Mathematical modeling of tissue folding and asymmetric tissue flow during epithelial morphogenesis

Tetsuya Hiraiwa, Fu Lai Wen, Tatsuo Shibata, Erina Kuranaga

Research output: Contribution to journalReview article

Abstract

Recent studies have revealed that intrinsic, individual cell behavior can provide the driving force for deforming a two-dimensional cell sheet to a three-dimensional tissue without the need for external regulatory elements. However, whether intrinsic, individual cell behavior could actually generate the force to induce tissue deformation was unclear, because there was no experimental method with which to verify it in vivo. In such cases, mathematical modeling can be effective for verifying whether a locally generated force can propagate through an entire tissue and induce deformation. Moreover, the mathematical model sometimes provides potential mechanistic insight beyond the information obtained from biological experimental results. Here, we present two examples of modeling tissue morphogenesis driven by cell deformation or cell interaction. In the first example, a mathematical study on tissue-autonomous folding based on a two-dimensional vertex model revealed that active modulations of cell mechanics along the basal-lateral surface, in addition to the apical side, can induce tissue-fold formation. In the second example, by applying a two-dimensional vertex model in an apical plane, a novel mechanism of tissue flow caused by asymmetric cell interactions was discovered, which explained the mechanics behind the collective cellular movement observed during epithelial morphogenesis.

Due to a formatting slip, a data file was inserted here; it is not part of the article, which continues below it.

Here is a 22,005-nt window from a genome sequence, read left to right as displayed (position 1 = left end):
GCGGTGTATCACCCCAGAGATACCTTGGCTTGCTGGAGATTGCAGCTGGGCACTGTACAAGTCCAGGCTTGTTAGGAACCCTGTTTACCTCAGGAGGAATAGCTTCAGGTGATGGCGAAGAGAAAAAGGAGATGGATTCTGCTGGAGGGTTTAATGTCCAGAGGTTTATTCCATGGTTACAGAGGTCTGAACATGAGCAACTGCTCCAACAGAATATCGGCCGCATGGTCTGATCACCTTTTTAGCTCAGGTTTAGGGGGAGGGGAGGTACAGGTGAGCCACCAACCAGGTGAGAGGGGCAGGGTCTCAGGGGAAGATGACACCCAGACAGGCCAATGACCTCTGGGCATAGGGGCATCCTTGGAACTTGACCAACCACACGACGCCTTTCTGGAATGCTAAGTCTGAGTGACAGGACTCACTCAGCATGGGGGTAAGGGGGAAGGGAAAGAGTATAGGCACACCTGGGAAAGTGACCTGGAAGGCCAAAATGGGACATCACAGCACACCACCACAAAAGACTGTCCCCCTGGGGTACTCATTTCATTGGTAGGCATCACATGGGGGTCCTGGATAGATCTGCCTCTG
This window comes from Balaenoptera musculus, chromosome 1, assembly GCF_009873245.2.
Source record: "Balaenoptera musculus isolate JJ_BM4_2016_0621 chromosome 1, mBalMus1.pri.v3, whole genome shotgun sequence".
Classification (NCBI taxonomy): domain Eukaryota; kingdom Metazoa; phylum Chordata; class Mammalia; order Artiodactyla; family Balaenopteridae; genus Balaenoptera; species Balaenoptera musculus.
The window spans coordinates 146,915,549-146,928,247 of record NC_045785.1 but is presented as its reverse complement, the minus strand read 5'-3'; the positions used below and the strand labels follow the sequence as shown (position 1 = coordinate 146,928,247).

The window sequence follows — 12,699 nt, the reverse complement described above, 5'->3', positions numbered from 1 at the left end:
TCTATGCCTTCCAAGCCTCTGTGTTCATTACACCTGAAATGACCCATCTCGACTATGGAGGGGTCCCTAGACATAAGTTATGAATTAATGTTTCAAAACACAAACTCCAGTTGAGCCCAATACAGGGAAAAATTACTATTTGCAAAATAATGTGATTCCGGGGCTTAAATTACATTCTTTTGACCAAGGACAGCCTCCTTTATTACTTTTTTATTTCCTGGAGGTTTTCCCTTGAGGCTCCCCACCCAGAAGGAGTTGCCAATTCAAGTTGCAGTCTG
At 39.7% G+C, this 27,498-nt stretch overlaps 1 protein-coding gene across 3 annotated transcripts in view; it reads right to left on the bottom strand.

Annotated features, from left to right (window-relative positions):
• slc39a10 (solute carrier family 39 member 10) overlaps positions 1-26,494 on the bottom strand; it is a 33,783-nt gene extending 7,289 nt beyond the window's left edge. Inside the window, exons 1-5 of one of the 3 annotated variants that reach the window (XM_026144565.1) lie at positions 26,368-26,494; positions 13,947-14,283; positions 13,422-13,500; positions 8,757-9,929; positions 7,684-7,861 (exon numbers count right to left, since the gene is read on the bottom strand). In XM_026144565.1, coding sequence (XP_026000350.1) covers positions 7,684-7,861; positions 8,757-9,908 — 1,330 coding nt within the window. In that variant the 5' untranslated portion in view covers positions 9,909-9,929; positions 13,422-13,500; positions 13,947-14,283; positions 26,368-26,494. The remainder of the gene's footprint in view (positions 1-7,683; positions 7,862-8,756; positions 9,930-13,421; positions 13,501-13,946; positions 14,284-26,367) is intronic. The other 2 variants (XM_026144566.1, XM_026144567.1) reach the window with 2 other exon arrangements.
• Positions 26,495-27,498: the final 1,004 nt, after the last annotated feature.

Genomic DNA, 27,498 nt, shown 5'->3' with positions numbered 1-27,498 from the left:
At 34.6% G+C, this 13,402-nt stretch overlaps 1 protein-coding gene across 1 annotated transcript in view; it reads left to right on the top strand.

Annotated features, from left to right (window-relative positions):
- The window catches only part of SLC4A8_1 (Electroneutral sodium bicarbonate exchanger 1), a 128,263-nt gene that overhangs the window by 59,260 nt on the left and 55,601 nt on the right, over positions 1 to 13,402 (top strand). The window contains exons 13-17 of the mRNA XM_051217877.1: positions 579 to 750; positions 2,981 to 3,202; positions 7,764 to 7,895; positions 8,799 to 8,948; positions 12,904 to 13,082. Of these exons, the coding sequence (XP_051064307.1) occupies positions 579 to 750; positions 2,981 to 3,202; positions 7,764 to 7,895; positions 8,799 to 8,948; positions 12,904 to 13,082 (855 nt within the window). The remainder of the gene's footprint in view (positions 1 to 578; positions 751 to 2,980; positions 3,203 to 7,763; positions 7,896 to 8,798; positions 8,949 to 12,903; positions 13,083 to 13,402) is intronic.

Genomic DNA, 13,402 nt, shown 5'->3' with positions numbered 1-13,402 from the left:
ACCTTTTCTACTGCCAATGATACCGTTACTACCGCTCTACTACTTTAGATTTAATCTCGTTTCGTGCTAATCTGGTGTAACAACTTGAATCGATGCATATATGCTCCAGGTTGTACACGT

Original languageEnglish
Article number113
JournalSymmetry
Volume11
Issue number1
DOIs
Publication statusPublished - 2019 Jan 1

Keywords

  • Apical constriction
  • Cell intercalation
  • Cell polarity
  • Chirality
  • Collective cell migration
  • Computer simulation
  • Mathematical modeling

ASJC Scopus subject areas

  • Computer Science (miscellaneous)
  • Chemistry (miscellaneous)
  • Mathematics(all)
  • Physics and Astronomy (miscellaneous)

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